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International Journal of Current Microbiology and Applied Sciences (IJCMAS)
IJCMAS is now DOI (CrossRef) registered Research Journal. The DOIs are assigned to all published IJCMAS Articles.
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National Academy of Agricultural Sciences (NAAS)
NAAS Score: *5.38 (2020)
[Effective from January 1, 2020]
For more details click here

ICV 2018: 95.39
Index Copernicus ICI Journals Master List 2018 - IJCMAS--ICV 2018: 95.39
For more details click here

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Original Research Articles

PRINT ISSN : 2319-7692
Online ISSN : 2319-7706
Issues : 12 per year
Publisher : Excellent Publishers
Email : editorijcmas@gmail.com / submit@ijcmas.com
Editor-in-chief: Dr.M.Prakash
Index Copernicus ICV 2018: 95.39
NAAS RATING 2020: 5.38

Int.J.Curr.Microbiol.App.Sci.2017.6(1): 592-599
DOI: http://dx.doi.org/10.20546/ijcmas.2017.601.072


Vascular Catheter Related Infections in a Tertiary Care Hospital – A Microbiological Study
M.V.M. Sainivedeta, I.M. Rejitha*, G. Sucilathangam and C. Revathy
Department of Microbiology, Tirunelveli Medical College, Tirunelveli - 627 011,Tamil Nadu, India
*Corresponding author
Abstract:

Catheter-related bloodstream infection (CRBSI) is defined as the presence of bacteraemia originating from an intravenous catheter. It is one of the most frequent, lethal, and costly complications of central venous catheterization and also the most common cause of nosocomial bacteraemia. Hence the present study was undertaken to find the incidence of catheter colonisation, catheter site (local) infection and CRBSI among patients with indwelling vascular catheters in a tertiary care hospital and determine their microbiological profile. This was a cross-sectional observational study included 50 patients with an indwelling vascular catheter in Tirunelveli Medical college hospital for the period of 6 months. Catheter tips and Blood samples were collected and subjected into Culture and Antibiotic sensitivity testing. Out of the 50 patients studied, 34 isolates were obtained from the catheter tips and blood cultures. The majority of them were Coagulase negative staphylococci (44.1%) followed by Staphylococcus aureus(17.6 %) and Klebsiella pneumoniae (17.6%). Diphtheroids were 14.7 % and Pseudomonas sp were 5.9 % respectively. The incidence of CRBSI in this study was found to be 1.38 per 1000 catheter days. Of the 5 isolates that caused CRBSI, 2 were MRCONS,2 were MRSA, and one was an ESBL producing Klebsiella pneumoniae. An estimation of the rate of infection, and identification of the causative organisms will provide a clue as to the route of entry and pathogenesis of the infection, and this in turn may point to effective preventive strategies.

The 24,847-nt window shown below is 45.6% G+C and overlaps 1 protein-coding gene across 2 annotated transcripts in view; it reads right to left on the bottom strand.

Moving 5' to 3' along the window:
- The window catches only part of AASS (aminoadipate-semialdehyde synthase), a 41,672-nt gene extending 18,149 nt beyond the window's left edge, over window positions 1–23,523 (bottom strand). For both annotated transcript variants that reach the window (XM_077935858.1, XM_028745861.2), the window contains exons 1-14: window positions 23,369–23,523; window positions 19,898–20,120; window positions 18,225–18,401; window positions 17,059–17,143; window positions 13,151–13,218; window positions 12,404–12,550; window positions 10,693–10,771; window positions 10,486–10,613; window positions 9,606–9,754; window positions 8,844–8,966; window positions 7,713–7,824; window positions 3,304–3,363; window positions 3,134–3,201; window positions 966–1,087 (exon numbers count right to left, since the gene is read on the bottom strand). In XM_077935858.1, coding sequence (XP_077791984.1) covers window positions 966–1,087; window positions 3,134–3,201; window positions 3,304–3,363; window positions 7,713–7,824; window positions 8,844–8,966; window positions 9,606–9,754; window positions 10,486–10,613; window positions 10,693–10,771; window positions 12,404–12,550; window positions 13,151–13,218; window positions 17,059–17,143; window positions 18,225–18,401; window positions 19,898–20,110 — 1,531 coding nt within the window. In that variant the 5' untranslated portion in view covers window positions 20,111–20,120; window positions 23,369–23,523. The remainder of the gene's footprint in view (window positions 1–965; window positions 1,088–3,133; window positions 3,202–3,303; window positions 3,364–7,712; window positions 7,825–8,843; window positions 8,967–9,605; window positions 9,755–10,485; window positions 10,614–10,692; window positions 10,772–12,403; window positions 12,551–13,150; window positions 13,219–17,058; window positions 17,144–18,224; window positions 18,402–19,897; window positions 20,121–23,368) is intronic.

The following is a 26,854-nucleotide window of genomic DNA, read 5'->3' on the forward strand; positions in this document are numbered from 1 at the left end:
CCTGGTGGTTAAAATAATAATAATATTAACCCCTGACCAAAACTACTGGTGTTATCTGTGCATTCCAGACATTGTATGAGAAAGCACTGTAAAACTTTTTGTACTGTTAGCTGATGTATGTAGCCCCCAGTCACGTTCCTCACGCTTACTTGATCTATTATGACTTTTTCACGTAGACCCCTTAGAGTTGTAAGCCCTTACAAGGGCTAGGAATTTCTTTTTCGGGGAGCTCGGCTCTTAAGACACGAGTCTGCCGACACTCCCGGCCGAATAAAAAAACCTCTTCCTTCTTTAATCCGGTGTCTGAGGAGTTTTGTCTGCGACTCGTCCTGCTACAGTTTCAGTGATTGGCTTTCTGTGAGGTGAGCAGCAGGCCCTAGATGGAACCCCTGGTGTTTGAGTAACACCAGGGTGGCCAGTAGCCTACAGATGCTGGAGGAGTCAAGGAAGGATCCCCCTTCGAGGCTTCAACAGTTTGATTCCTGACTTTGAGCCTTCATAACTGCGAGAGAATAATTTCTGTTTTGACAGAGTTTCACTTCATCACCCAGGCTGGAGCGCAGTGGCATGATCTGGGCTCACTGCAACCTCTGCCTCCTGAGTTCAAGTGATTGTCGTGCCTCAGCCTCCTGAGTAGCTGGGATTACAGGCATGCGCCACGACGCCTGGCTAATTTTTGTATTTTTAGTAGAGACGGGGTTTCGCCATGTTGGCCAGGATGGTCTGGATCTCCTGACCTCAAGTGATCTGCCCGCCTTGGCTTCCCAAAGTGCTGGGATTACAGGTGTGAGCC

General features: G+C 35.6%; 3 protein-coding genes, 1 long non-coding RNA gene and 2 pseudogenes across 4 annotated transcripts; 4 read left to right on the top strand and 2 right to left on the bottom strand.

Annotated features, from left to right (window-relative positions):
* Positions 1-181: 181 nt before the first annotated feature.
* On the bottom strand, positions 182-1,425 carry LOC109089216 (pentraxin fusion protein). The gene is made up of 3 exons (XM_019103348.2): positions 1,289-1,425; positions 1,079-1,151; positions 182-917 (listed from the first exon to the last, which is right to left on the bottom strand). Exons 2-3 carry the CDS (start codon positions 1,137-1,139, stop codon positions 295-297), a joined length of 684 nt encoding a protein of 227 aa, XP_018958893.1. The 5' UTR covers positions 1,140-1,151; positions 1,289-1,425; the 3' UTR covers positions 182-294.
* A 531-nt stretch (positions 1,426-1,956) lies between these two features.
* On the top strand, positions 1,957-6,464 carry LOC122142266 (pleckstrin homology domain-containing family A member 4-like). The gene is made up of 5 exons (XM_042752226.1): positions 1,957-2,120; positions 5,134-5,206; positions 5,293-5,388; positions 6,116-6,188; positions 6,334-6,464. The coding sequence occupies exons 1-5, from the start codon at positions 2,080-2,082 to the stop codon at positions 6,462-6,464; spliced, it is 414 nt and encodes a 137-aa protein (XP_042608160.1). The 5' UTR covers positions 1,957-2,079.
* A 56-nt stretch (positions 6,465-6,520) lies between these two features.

Keywords: Catheter-related bloodstream infection (CRBSI), catheter colonisation, catheter site (local) infection, Intravenous catheter, Catheter days.
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How to cite this article:

Sainivedeta, M.V.M., I.M. Rejitha, G. Sucilathangam and Revathy, C. 2017. Vascular Catheter Related Infections in a Tertiary Care Hospital – A Microbiological Study.Int.J.Curr.Microbiol.App.Sci. 6(1): 592-599. doi: http://dx.doi.org/10.20546/ijcmas.2017.601.072